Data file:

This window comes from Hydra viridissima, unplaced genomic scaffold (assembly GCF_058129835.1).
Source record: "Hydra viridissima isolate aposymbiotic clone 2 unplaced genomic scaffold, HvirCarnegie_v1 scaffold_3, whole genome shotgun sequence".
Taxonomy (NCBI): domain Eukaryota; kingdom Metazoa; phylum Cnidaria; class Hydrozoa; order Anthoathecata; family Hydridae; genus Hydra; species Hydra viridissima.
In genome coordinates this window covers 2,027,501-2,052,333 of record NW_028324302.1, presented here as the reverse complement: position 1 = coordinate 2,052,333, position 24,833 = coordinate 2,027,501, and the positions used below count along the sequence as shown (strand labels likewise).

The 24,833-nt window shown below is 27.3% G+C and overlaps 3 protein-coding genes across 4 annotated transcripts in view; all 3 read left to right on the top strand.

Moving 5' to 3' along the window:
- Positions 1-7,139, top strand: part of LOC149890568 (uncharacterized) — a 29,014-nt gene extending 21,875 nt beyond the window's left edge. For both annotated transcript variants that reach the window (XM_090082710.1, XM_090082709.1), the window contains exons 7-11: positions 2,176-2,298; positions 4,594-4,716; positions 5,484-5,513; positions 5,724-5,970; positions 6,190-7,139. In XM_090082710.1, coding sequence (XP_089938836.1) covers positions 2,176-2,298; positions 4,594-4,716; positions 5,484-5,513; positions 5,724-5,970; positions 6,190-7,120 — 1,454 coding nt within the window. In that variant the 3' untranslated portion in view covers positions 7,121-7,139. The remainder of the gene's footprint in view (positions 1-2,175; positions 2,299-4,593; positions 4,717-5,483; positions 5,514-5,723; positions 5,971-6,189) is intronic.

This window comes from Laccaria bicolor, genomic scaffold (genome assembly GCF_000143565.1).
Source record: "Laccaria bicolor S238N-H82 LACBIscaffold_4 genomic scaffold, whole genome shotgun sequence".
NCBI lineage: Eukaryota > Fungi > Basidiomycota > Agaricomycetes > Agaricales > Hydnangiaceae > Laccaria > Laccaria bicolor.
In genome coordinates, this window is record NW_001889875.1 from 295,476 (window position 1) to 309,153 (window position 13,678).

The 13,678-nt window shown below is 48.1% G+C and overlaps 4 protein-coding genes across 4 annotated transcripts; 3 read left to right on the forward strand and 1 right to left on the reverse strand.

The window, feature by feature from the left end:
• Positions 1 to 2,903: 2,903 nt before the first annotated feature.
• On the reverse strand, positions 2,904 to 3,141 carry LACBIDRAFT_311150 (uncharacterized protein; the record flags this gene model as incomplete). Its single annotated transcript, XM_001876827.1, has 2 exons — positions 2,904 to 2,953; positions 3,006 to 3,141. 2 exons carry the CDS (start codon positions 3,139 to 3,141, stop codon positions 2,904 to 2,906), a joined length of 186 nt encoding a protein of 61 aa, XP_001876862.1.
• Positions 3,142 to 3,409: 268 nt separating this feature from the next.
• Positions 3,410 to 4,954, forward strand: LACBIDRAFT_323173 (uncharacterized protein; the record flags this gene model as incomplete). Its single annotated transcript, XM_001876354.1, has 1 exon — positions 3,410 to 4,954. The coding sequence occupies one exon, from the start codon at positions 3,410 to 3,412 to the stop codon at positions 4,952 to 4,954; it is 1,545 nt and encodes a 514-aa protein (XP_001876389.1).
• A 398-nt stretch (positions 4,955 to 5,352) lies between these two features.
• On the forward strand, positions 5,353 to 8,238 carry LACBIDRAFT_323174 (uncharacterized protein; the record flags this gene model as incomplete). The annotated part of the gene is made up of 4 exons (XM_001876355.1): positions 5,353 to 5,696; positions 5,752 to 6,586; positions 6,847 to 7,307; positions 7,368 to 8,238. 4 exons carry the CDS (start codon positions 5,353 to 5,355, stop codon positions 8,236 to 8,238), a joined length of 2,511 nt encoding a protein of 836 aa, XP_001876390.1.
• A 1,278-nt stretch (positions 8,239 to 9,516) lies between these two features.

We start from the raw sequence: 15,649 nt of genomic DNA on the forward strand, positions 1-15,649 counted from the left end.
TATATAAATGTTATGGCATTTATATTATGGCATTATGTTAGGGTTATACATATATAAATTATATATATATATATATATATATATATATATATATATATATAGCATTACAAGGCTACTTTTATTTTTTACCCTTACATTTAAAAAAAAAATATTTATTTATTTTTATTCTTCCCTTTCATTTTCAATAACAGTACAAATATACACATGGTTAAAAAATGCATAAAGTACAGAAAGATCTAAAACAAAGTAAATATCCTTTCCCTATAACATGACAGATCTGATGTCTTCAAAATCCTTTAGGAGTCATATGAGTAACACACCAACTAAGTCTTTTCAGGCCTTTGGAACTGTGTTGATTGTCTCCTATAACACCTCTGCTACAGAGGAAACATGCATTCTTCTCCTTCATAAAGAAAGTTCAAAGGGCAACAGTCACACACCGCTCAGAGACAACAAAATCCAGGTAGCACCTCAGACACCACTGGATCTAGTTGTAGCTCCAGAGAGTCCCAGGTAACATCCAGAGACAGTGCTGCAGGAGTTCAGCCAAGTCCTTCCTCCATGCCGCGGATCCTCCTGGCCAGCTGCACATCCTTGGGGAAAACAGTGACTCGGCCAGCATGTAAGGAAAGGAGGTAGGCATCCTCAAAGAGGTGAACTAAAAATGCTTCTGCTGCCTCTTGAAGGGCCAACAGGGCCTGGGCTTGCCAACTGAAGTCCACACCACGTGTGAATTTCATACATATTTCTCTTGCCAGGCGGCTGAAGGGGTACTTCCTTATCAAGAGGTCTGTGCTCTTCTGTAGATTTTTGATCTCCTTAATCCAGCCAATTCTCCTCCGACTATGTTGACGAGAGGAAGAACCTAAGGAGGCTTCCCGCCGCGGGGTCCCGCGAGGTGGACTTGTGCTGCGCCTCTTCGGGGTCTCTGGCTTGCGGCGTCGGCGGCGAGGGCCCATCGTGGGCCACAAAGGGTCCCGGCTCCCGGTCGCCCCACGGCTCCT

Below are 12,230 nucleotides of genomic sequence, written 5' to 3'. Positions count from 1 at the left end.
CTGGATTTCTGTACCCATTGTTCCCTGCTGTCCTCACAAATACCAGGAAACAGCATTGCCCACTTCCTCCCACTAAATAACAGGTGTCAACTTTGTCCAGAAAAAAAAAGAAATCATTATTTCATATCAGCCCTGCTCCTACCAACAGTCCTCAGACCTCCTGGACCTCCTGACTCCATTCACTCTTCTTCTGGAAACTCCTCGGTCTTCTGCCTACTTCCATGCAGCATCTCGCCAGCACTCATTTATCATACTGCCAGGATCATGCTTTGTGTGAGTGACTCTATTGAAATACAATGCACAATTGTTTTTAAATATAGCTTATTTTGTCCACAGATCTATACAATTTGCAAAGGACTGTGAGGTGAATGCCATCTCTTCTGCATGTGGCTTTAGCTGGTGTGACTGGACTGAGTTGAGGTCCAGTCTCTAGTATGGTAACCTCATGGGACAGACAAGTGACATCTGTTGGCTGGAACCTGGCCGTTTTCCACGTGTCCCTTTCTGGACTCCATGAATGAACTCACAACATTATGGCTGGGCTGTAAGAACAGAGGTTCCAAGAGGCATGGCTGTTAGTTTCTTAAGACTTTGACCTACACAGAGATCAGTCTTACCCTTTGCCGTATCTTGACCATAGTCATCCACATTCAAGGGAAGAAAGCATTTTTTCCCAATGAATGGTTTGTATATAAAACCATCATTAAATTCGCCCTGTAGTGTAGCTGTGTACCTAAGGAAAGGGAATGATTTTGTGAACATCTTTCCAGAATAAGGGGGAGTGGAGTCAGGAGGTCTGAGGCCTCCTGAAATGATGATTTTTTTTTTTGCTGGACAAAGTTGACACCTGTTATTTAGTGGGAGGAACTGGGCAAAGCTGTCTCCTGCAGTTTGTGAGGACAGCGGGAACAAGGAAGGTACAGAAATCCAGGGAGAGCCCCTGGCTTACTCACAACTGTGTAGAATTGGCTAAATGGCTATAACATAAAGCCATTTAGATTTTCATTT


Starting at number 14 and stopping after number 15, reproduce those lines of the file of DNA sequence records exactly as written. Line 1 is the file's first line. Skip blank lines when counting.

• Positions 1 to 2,903: 2,903 nt before the first annotated feature.
• On the reverse strand, positions 2,904 to 3,141 carry LACBIDRAFT_311150 (uncharacterized protein; the record flags this gene model as incomplete). Its single annotated transcript, XM_001876827.1, has 2 exons — positions 2,904 to 2,953; positions 3,006 to 3,141. 2 exons carry the CDS (start codon positions 3,139 to 3,141, stop codon positions 2,904 to 2,906), a joined length of 186 nt encoding a protein of 61 aa, XP_001876862.1.